Your loved one over the age of 55 has worked all their life paying off their mortgage, paying property taxes and keeping up their property — but has the misfortune to contract a long-term illness.

Your whole family works hard to keep this loved one in their home, and you are so grateful for Medicaid to supplement Medicare so that your loved one can receive the medical care they need. You met all the financial requirements, the asset requirements and you are assured you will not have to move your loved one out of their home and sell it, as they do not count the home as an asset. Then the unthinkable happens and your loved one passes away.

Your family is comforted knowing that the house stays in the family, and grandkids or kids have a place to call home, rich with memories and history. Think again. A little-known provision in the Utah law is Title 26, Chapter 19, Section 405 — something you are never told about when applying for Medicaid, nor is it mentioned in any of the numerous papers, reviews and documents you are now responsible for to stay on Medicaid.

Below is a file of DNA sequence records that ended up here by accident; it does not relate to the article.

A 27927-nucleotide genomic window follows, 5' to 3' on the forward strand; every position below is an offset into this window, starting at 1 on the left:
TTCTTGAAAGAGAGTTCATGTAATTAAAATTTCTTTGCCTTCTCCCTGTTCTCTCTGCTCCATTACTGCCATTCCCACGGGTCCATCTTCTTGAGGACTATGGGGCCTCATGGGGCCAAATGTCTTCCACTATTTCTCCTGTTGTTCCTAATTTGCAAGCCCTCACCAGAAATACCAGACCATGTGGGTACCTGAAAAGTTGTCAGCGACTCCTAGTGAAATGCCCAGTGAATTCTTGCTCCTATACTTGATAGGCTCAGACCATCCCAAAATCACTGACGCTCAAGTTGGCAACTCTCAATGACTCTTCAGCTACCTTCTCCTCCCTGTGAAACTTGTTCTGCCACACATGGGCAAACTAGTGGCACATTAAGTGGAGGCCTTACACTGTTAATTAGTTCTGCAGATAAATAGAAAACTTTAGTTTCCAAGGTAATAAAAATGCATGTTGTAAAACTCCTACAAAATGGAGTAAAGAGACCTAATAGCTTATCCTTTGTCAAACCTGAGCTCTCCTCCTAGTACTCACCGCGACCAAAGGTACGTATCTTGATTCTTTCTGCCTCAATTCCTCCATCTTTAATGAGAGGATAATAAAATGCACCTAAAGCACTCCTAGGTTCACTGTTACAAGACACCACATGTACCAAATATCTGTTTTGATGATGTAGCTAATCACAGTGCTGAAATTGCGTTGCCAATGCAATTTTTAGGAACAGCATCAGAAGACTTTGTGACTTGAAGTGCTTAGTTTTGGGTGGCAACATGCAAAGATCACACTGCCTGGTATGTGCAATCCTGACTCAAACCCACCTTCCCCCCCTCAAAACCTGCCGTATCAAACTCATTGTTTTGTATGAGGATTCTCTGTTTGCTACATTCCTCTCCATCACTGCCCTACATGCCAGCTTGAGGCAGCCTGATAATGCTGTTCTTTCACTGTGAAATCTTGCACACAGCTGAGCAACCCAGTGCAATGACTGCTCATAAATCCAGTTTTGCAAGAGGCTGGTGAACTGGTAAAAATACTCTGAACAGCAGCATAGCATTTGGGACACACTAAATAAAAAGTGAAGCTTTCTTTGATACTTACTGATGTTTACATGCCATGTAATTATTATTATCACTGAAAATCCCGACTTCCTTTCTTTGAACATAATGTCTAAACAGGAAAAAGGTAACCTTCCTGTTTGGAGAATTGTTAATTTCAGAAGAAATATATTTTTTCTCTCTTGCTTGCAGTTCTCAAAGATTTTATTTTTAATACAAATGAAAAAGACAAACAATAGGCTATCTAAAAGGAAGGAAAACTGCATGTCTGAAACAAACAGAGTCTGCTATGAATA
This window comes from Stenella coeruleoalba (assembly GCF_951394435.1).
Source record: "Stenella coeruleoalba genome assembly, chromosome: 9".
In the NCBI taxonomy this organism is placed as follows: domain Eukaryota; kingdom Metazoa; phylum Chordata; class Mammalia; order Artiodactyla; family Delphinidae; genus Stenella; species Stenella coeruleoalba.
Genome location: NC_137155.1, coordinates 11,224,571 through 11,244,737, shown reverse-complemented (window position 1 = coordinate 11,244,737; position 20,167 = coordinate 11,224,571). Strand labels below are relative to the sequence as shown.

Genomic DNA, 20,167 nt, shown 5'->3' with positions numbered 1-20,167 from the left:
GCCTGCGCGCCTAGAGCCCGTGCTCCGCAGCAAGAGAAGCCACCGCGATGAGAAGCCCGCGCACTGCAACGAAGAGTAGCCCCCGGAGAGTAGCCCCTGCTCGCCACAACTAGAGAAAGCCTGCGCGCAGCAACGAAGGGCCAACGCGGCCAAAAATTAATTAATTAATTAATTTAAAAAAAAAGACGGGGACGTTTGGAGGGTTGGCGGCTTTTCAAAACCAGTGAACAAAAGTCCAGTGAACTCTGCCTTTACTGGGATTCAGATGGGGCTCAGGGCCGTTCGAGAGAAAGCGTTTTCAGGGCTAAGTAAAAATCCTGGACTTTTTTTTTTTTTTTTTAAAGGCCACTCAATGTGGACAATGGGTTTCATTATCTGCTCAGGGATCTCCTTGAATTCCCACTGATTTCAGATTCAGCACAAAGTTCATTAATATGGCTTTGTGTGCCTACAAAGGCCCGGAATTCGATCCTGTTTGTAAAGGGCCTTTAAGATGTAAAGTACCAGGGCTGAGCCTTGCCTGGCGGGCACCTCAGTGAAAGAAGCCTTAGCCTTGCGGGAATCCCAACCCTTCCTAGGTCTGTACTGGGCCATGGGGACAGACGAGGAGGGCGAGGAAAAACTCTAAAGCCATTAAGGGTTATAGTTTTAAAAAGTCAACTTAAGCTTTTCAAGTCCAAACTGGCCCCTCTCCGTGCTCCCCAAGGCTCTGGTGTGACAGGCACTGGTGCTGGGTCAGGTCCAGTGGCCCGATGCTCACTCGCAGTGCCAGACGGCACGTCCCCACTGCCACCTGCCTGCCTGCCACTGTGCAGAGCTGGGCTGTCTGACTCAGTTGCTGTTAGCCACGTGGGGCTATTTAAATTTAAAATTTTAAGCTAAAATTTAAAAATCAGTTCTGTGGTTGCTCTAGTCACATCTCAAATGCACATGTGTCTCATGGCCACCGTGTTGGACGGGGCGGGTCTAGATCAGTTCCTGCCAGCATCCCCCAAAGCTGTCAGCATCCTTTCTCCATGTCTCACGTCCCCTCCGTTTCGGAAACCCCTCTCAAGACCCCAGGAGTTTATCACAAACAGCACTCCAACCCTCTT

This statute says that Medicaid, months after the death of your loved one, will send you a letter stating that you have to sell the house to pay them back. But wait! Your loved one paid state and federal payroll taxes for years; wasn’t some of this going to Medicaid? Yes, it was. But that will not stop them from forcing you to either come up with the money or sell the house.

Heaven forbid that in some of their last days your loved one was in ICU or a rehab center, even if they died at home. The state government will essentially claim eminent domain over the residence and force you out.

Medicaid expansion is needed and I will vote for it. However, if you think this will help the poor and elderly, be careful. If they own a home, they will lose it. If I had known this statute, I would have made a different decision and purchased a Medicare supplement plan for my mother instead of helping her apply for Medicaid.

Seanna Williams, Orem